removeC = # /. C[_] -> 1 &;
lim = Limit[#, inf -> Infinity] &;
vSol = DSolveValue[eq[[1]] == k, v[eta], eta] // FullSimplify // removeC
uSol = DSolveValue[{eq[[2]] == k, u[inf] == 0}, u[xi], xi] // lim // removeC

$$ \begin{align} V(\eta) &= \mathrm{e}^{-\eta} \eta^{k/2} \\ U(\xi) &= \mathrm{e}^{-\xi^2/4} H_{-1-k}(\xi/2) \end{align} $$ where $H$ is HermiteH.

We therefore have $$ f = \sum_{k=0}^\infty A_k \mathrm{e}^{-\eta} \eta^{k/2} \mathrm{e}^{-\xi^2/4} H_{-1-k}(\xi/2). $$ (At first I tried an integral, but that resulted in an inverse Laplace transform with Dirac deltas everywhere, effectively a discrete sum.)

To satisfy the boundary condition at $x = 0$, we need $$ \begin{align} 1 = f |_{\xi = 0} &= \sum_{k=0}^\infty A_k \mathrm{e}^{-\eta} \eta^{k/2} H_{-1-k}(0) \\ &= \sum_{k=0}^\infty B_k \mathrm{e}^{-\eta} \eta^{k/2} \end{align} $$ where $B_k = H_{-1-k}(0) A_k$. Rearranging, we have $$ \begin{align} \mathrm{e}^{\eta} &= \sum_{k=0}^\infty B_k \eta^{k/2} \\ \sum_{i=0}^\infty \frac{\eta^i}{i!} &= \sum_{i=0}^\infty B_{2i} \eta^{i} + \sum_{i=0}^\infty B_{2i + 1} \eta^{i + 1/2} \end{align} $$ and we see that $B_{2i} = 1 / i!$ while $B_{2i + 1} = 0$.

Therefore:

1 / i! / HermiteH[-1-2i, 0] // FullSimplify

$$ A_{2i} = \frac{B_{2i}}{H_{-1-2i}(0)} = \frac{2 ^ {1 + 2i}}{\sqrt{\pi}} $$ with $A_{2i+1} = 0$, and we finally have $$ \begin{align} f &= \sum_{i=0}^\infty \frac{2 ^ {1 + 2i}}{\sqrt{\pi}} \mathrm{e}^{-\eta} \eta^i \mathrm{e}^{-\xi^2/4} H_{-1-2i}(\xi/2) \\ f &= \sum_{i=0}^\infty \frac{2 ^ {1 + 2i}}{\sqrt{\pi}} \mathrm{e}^{-b t} (b t)^i \mathrm{e}^{-x^2/(4at)} H_{-1-2i}\left( \tfrac{x}{2 \sqrt{at}} \right). \end{align} $$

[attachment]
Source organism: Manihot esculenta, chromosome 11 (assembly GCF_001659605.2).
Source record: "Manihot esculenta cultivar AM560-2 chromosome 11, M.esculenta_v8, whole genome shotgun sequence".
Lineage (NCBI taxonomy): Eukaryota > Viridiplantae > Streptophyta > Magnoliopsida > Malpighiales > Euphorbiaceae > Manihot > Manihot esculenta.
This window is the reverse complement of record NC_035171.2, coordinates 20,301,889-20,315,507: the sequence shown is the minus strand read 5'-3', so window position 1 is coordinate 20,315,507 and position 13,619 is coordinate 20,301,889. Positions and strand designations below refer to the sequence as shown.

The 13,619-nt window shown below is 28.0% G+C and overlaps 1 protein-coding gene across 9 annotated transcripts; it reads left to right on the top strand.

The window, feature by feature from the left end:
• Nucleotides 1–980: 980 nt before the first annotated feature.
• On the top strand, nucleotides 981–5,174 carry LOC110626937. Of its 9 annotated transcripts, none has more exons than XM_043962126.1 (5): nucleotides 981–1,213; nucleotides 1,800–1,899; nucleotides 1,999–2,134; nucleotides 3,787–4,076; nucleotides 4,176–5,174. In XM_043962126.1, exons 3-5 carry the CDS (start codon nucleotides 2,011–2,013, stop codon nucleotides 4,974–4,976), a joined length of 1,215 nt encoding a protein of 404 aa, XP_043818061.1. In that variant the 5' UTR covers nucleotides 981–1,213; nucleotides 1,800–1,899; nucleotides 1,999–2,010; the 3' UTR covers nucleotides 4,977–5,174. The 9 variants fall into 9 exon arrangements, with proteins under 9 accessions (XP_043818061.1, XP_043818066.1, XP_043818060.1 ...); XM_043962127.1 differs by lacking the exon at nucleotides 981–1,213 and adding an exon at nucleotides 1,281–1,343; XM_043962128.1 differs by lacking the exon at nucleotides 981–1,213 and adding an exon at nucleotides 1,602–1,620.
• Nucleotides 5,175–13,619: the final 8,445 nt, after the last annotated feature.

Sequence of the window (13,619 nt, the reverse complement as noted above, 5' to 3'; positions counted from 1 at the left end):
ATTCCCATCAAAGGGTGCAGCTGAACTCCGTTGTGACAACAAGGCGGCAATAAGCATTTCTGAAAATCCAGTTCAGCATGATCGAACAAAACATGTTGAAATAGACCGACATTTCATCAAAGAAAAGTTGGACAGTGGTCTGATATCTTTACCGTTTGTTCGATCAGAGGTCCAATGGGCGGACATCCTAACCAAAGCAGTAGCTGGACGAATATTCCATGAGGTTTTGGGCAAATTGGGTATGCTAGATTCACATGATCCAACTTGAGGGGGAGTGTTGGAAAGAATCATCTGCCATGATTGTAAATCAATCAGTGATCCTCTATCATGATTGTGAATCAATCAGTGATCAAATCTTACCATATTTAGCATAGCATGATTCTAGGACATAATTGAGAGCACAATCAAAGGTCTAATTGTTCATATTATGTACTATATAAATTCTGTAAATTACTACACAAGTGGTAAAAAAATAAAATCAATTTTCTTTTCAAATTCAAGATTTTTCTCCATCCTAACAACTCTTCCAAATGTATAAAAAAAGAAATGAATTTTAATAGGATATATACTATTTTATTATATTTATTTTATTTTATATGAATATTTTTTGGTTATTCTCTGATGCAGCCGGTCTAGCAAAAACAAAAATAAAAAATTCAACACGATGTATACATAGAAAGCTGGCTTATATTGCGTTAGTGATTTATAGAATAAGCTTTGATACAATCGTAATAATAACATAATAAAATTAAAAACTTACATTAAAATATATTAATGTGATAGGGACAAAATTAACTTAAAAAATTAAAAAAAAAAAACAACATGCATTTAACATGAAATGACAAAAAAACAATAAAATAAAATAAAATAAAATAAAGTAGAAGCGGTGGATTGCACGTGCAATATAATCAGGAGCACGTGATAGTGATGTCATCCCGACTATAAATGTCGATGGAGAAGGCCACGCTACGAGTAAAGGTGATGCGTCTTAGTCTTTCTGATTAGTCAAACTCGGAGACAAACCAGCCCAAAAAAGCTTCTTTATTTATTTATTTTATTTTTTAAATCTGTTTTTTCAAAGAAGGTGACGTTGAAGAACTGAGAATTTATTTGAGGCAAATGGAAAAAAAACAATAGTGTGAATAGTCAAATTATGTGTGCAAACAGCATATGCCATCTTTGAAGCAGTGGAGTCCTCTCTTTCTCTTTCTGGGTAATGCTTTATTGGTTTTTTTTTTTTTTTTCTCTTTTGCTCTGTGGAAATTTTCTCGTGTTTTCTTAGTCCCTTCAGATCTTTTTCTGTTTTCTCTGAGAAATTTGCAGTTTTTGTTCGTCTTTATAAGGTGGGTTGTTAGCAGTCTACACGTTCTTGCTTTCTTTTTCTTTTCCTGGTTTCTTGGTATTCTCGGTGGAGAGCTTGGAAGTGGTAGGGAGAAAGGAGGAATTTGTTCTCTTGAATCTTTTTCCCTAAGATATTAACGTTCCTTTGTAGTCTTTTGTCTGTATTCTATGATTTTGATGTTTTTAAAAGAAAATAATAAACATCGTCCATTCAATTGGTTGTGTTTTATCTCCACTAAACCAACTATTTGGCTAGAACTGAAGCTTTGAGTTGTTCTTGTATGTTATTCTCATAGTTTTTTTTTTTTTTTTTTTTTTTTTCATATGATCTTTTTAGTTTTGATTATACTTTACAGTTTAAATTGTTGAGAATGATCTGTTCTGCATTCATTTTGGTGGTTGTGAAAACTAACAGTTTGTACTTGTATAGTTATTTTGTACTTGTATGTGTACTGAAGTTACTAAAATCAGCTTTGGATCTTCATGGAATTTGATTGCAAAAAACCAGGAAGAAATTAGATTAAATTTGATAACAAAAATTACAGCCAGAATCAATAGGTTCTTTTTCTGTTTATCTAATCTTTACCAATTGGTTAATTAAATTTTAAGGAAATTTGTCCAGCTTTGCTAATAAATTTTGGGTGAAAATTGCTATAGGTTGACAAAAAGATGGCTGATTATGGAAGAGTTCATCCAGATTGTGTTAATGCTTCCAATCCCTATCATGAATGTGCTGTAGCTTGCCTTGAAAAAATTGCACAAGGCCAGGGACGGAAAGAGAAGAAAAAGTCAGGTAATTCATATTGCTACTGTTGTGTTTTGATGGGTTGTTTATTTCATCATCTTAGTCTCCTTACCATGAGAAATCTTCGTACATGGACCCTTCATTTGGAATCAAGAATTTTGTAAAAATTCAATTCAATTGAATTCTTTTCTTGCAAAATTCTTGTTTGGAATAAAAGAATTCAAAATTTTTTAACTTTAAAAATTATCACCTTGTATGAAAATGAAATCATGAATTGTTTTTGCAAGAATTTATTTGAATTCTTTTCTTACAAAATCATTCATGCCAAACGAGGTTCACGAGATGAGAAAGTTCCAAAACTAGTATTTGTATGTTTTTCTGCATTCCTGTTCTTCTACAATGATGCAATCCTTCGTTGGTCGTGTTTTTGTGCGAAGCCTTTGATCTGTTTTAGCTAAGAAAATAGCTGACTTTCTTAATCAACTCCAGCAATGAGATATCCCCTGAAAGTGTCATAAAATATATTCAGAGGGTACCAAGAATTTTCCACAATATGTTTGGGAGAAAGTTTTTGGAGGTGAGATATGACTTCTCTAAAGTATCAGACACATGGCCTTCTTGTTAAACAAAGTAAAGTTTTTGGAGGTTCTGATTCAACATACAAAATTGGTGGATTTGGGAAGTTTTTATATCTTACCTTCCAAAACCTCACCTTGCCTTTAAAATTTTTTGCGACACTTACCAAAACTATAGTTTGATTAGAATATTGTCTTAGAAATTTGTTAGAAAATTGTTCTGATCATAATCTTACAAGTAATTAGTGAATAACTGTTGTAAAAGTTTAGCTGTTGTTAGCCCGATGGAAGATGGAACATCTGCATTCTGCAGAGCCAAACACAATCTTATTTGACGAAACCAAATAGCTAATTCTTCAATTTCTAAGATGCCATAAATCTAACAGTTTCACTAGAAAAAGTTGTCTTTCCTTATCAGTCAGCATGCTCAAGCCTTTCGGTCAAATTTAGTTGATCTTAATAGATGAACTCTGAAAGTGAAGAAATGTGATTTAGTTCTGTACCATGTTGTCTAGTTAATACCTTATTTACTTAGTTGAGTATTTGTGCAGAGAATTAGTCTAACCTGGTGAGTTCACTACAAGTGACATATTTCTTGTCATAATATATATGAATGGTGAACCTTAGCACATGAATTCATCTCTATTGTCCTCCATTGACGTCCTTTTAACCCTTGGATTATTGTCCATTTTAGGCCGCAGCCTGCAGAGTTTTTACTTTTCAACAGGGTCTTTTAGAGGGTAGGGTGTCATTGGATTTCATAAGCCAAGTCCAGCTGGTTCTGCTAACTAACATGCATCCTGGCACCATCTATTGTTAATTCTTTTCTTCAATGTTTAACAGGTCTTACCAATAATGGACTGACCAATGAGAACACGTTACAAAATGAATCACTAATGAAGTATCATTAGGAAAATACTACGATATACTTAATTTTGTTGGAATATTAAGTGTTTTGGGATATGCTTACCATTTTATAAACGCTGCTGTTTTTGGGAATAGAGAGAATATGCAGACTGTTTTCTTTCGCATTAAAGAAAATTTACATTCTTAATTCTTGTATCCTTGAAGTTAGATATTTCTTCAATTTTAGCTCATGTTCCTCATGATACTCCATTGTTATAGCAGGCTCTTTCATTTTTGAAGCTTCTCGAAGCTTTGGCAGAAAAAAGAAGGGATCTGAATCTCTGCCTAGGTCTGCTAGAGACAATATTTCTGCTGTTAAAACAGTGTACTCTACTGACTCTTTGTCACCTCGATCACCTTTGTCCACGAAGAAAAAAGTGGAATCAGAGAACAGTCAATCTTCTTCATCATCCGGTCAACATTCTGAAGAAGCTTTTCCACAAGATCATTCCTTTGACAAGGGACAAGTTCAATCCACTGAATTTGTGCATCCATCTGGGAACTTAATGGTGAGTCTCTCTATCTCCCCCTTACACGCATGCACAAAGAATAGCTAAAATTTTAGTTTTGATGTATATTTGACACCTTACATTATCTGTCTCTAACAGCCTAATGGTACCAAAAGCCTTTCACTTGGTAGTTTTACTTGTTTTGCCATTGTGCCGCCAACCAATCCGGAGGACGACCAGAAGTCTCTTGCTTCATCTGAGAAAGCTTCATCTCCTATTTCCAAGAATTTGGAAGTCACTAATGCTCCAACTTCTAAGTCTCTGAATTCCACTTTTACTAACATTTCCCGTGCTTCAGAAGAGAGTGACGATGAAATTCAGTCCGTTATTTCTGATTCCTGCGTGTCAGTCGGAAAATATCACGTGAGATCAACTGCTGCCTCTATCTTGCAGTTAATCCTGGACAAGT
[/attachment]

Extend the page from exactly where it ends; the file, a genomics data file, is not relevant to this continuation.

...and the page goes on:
fSol[numTerms_][x_, t_] :=
  Sum[
    2 ^ (1 + 2i) / Sqrt[Pi]
    Exp[-t] t^i
    Exp[-x^2 / (4t)] HermiteH[-1-2i, x / (2 Sqrt[t])]
    , {i, 0, numTerms}
  ];

ital[s_String] := Style[s, Italic];
tValues = Range[0, 2, 0.5] // Rest // Prepend[0.1];
Plot[
  Table[fSol[10][x, t], {t, tValues}]
    // Append @ Exp[-x] (* steady-state solution *)
    // Evaluate
  , {x, 0, 4}
  , AxesLabel -> {ital["x"] Sqrt @ Row[ital /@ {"b", "a"}, "/"], ital["f"]}
  , LabelStyle -> Directive[Black, 16]
  , PlotLegends -> LineLegend[
      tValues // Append[Infinity]
      , LegendLabel -> ital["b"] ital["t"]
    ]
  , PlotStyle -> (ConstantArray[Automatic, Length[tValues]] // Append[Dashed])
]

Solution plot

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  • $\begingroup$ Thank you! This is all getting beyond my math skills (hence my turning to Mathematica, of course). So I accepted xzczd's answer based on your own praise for it, but it is helpful for me to see both solutions and to have some idea of the route to get to them. (And just knowing the phrase "similarity problem" is very helpful.) $\endgroup$
    – coriander
    Nov 6 '20 at 18:27
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    $\begingroup$ You're welcome! This is my new favourite question by the way; the above 'method' is in fact me winging it; I've never seen a problem done like this actually. I've also been told that this problem isn't technically a similarity problem, because there's a length scale $\sqrt{a/b}$ and a time scale $1/b$. But the same ideas worked. For an actual similarity problem, see this tutorial of mine. $\endgroup$
    – yawnoc
    Nov 7 '20 at 3:33